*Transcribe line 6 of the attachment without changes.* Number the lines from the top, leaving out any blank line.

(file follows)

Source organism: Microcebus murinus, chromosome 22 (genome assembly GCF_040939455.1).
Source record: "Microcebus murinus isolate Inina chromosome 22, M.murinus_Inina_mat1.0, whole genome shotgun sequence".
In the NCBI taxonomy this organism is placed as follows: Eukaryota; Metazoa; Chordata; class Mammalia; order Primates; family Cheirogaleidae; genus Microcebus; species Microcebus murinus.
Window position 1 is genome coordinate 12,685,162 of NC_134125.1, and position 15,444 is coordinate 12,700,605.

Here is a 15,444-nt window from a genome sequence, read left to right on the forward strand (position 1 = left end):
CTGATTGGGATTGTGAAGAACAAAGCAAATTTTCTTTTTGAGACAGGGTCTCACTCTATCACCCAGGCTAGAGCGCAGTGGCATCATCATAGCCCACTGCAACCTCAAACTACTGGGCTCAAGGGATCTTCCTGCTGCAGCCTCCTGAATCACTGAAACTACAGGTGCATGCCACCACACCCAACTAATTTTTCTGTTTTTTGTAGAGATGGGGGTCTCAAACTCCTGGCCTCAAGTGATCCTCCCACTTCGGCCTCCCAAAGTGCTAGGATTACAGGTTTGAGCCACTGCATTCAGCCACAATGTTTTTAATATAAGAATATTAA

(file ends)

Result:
CTGATTGGGATTGTGAAGAACAAAGCAAATTTTCTTTTTGAGACAGGGTCTCACTCTATCACCCAGGCTAGAGCGCAGTGGCATCATCATAGCCCACTGCAACCTCAAACTACTGGGCTCAAGGGATCTTCCTGCTGCAGCCTCCTGAATCACTGAAACTACAGGTGCATGCCACCACACCCAACTAATTTTTCTGTTTTTTGTAGAGATGGGGGTCTCAAACTCCTGGCCTCAAGTGATCCTCCCACTTCGGCCTCCCAAAGTGCTAGGATTACAGGTTTGAGCCACTGCATTCAGCCACAATGTTTTTAATATAAGAATATTAA